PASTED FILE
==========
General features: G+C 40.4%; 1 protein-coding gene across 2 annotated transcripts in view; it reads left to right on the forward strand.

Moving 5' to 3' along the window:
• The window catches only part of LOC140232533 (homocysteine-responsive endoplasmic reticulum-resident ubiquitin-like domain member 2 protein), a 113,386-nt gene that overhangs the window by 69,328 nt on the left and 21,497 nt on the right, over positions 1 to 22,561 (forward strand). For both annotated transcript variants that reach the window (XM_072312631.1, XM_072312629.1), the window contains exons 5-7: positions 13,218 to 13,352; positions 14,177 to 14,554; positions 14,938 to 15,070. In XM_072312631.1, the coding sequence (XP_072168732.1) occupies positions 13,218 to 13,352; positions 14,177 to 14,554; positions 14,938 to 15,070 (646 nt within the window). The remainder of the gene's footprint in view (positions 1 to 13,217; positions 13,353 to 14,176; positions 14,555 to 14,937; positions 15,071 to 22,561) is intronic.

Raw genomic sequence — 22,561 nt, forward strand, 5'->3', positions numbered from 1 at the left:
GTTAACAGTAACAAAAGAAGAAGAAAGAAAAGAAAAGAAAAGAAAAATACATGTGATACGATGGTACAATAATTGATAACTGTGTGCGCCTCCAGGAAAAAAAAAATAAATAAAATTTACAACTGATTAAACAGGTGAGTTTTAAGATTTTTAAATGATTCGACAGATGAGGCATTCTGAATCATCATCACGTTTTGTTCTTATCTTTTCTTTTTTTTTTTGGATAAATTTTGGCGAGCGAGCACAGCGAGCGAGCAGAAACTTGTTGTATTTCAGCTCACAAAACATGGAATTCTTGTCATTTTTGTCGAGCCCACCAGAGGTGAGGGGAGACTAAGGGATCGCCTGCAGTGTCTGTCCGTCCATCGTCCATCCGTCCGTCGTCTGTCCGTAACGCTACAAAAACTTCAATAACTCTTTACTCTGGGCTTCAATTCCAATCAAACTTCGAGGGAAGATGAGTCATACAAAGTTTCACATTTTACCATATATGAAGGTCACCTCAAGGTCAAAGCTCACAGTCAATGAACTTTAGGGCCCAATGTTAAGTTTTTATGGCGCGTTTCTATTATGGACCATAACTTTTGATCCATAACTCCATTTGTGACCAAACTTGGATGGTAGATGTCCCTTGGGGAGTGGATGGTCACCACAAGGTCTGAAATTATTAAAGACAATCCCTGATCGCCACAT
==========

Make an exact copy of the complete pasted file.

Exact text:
General features: G+C 40.4%; 1 protein-coding gene across 2 annotated transcripts in view; it reads left to right on the forward strand.

Moving 5' to 3' along the window:
• The window catches only part of LOC140232533 (homocysteine-responsive endoplasmic reticulum-resident ubiquitin-like domain member 2 protein), a 113,386-nt gene that overhangs the window by 69,328 nt on the left and 21,497 nt on the right, over positions 1 to 22,561 (forward strand). For both annotated transcript variants that reach the window (XM_072312631.1, XM_072312629.1), the window contains exons 5-7: positions 13,218 to 13,352; positions 14,177 to 14,554; positions 14,938 to 15,070. In XM_072312631.1, the coding sequence (XP_072168732.1) occupies positions 13,218 to 13,352; positions 14,177 to 14,554; positions 14,938 to 15,070 (646 nt within the window). The remainder of the gene's footprint in view (positions 1 to 13,217; positions 13,353 to 14,176; positions 14,555 to 14,937; positions 15,071 to 22,561) is intronic.

Raw genomic sequence — 22,561 nt, forward strand, 5'->3', positions numbered from 1 at the left:
GTTAACAGTAACAAAAGAAGAAGAAAGAAAAGAAAAGAAAAGAAAAATACATGTGATACGATGGTACAATAATTGATAACTGTGTGCGCCTCCAGGAAAAAAAAAATAAATAAAATTTACAACTGATTAAACAGGTGAGTTTTAAGATTTTTAAATGATTCGACAGATGAGGCATTCTGAATCATCATCACGTTTTGTTCTTATCTTTTCTTTTTTTTTTTGGATAAATTTTGGCGAGCGAGCACAGCGAGCGAGCAGAAACTTGTTGTATTTCAGCTCACAAAACATGGAATTCTTGTCATTTTTGTCGAGCCCACCAGAGGTGAGGGGAGACTAAGGGATCGCCTGCAGTGTCTGTCCGTCCATCGTCCATCCGTCCGTCGTCTGTCCGTAACGCTACAAAAACTTCAATAACTCTTTACTCTGGGCTTCAATTCCAATCAAACTTCGAGGGAAGATGAGTCATACAAAGTTTCACATTTTACCATATATGAAGGTCACCTCAAGGTCAAAGCTCACAGTCAATGAACTTTAGGGCCCAATGTTAAGTTTTTATGGCGCGTTTCTATTATGGACCATAACTTTTGATCCATAACTCCATTTGTGACCAAACTTGGATGGTAGATGTCCCTTGGGGAGTGGATGGTCACCACAAGGTCTGAAATTATTAAAGACAATCCCTGATCGCCACAT